Review: Pearl by Deirdre Purcell
Hachette Ireland, €24.40, Hardback
It has been a few years since Deirdre Purcell's last foray into the world of fiction, and Irish bookshelves now groan louder than ever under the weight of homegrown novels catering to the female market.
Chick-lit flourished in tandem with the economy, as women writers tapped into the narrative of the Celtic Tigress, but the genre remains on sturdy footing, even as the conditions that created it crumble.
However, Purcell exists outside of this crowded market and has always managed to deftly tread the line between good old-fashioned romance and more modern-day concerns, her writing confidently moving towards the literary.
Indeed, her 2009 shortlisting for the Orange Prize, as well as the phenomenal success of her 1998 bestseller Falling for a Dancer, is testament to this. The novel was picked up by RTE and made into a flagship four-part drama for its autumn schedule that year.
In this, her twelfth novel, the former journalist and actress has created a sweeping love story that takes the reader from the War of Independence and big-house politics to an Ireland of the 1970s that is in a state of flux.
Sisters Pearl, Opal and Ruby Somers, whose father is employed by Lord and Lady Areton as a chauffeur, live in the gate lodge of Kilnashone House. One night in April 1923 the lives of the Somers family, as well as their aristocrat employers, are changed forever by a series of tragic and dramatic events.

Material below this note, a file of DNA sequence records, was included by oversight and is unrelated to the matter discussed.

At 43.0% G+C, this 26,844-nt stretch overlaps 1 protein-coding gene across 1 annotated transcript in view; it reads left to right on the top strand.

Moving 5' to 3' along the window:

More than 40 years later, the two surviving sisters share a house together in the seaside suburb of Sandymount. Pearl has fulfilled her dream of becoming a published writer after years spent working in a cafe on the quays. Opal, now widowed, married into the wealth to which she had always aspired. And now a frequent visitor to the sisters' home is Catherine, their young cousin who has been brought up by her now elderly great-grandparents.
Through the voices of the three women, from different generations, speaking as children, young women and old women, the reader is guided through the vast landscape of Purcell's novel.
A fleeting but doomed love affair has haunted Pearl since that tragic day in 1923, and after almost half a century, Catherine tries and brings some closure to the affair that has endured all that time.
The seeds of the story came from Purcell's own family history: her maternal grandparents lived in the gate lodge of Durrow Castle, her grandfather was a chauffeur for the Flower family who, like Pearl and Opal's father, ended up leaving for a time to work for the family when they returned to England. And like Pearl and Opal, Purcell's mother and aunt came to Dublin at young girls to work in a city-centre cafe, forging out a life in the capital.
The most impressive and indeed engaging element of Pearl is the three distinct narrative voices Purcell has created. Whether we are listening to Catherine describing with wide-eyed excitement her sudden immersion into 1970s American college life after arriving for a summer in Chicago, or following a 15-year-old Pearl as she sneaks into the big house to catch a glimpse of the aristocracy in their finery for the annual ball, these women convince and absorb.
For some, the ending may fall a little short, but the way Purcell builds up to her final chapters, expertly parting with nuggets of past revelations en route, more than makes up for any flaws. Fans of Purcell are bound to welcome Pearl into their lives like an old friend, and will enjoy catching up.